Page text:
It’s been five years since “Mad Max: Fury Road” came out in theaters, but if the director George Miller has his way, Furiosa will soon ride again.
Just don’t expect Charlize Theron to play her.
When we discussed the production of “Fury Road” for a new oral history, Miller confirmed rumors that he is moving ahead with a stand-alone movie about the action film’s heroine, who became a fan favorite thanks to Theron’s determined portrayal. Still, for those hoping to see the Oscar-winning actress back in the driver’s seat, you may have to adjust your expectations: The film is a prequel centered on a young Furiosa, and Miller is searching for an actress in her 20s to take over the role.
Miller hopes to make the Furiosa film once he completes the drama “Three Thousand Years of Longing,” starring Tilda Swinton and Idris Elba. That film was supposed to begin shooting this spring, but production was delayed when fears of the coronavirus forced an industrywide shutdown.
“So after we finish it, and hopefully everything settles down with the pandemic, we’ll see what the world allows us to do with Furiosa,” Miller said.
The project has been long in the works. During the decade and a half it took to bring “Fury Road” to the screen, Miller and his co-writer, Nick Lathouris, came up with extensive back stories for every character in the film, from the antagonist Immortan Joe to the comparatively minor Doof Warrior, who wields a flame-spewing guitar.
But it was Furiosa who received the bulk of their attention. Miller sought to answer questions about what the character’s life was like in the idyllic “Green Place,” why she was plucked from the group of woman warriors known as the Vuvalini, and how she became the hardened warrior we meet by the time “Fury Road” begins.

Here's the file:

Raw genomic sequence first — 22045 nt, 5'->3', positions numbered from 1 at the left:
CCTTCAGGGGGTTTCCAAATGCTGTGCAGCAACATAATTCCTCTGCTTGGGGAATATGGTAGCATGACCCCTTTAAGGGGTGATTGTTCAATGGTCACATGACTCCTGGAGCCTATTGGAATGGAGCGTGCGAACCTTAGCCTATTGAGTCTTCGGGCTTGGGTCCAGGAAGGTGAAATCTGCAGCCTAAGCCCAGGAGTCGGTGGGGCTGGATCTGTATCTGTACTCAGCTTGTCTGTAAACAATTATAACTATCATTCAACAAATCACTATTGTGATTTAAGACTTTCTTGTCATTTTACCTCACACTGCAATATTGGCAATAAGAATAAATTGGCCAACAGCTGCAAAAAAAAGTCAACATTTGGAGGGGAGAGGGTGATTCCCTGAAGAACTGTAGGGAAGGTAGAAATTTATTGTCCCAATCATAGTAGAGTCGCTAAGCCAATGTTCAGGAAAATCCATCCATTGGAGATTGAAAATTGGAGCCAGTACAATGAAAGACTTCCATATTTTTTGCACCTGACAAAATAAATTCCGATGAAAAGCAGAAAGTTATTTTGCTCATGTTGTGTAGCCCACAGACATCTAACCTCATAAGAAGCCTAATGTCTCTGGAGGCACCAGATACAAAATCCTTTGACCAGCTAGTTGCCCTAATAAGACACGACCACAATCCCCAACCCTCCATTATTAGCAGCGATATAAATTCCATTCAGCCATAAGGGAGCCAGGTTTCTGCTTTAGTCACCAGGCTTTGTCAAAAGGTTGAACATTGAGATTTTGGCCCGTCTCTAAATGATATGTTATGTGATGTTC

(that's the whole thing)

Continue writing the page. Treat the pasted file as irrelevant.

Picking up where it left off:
“It was purely a way of helping Charlize and explaining it to ourselves,” Miller said.
Still, they found Furiosa’s story so compelling that they decided to write a second screenplay even before a frame of “Fury Road” had been shot. “I got to read it when I was cast,” said Rosie Huntington-Whiteley, who played Splendid, one of the “Fury Road” wives. “It’s genius. I’ve always wondered if that movie’s going to get made.”
For years, it seemed that it might not, since Miller was locked in a legal battle with Warner Bros. over unpaid earnings related to “Fury Road.” But now that Miller has been given the go-ahead to proceed, he’s begun auditions for the lead role, and he admitted that whoever is cast as Furiosa will have significant shoes to fill.
“For the longest time, I thought we could just use CG de-aging on Charlize, but I don’t think we’re nearly there yet,” Miller said. “Despite the valiant attempts on ‘The Irishman,’ I think there’s still an uncanny valley. Everyone is on the verge of solving it, particular Japanese video-game designers, but there’s still a pretty wide valley, I believe.”
Though Theron won’t be returning, some crucial members of the “Fury Road” team have signed on. One is the Oscar-winning production designer Colin Gibson, who dropped a tantalizing detail about the prequel’s scale: As we discussed all the vehicles he built for “Fury Road” — 88 were seen onscreen, but 135 were made in total — Gibson teased, “The next possible iteration, which is on the table, has even more.”
A Furiosa film even bigger than “Fury Road”? That was enough to lure back the cinematographer John Seale, who finished work on “Fury Road” in 2013 and has spent the last several years in a state of semiretirement.
“I’ve had wonderful opportunities to work after ‘Fury Road,’ as you can imagine, and I’ve passed on all of them,” Seale said. “But on ‘Fury Road,’ I told George, ‘If anybody else rings, I’m retired. If you ring, we’ll have lunch.’ And seven years later, he rang.”
www.nytimes.com 2020-05-14 20:37:00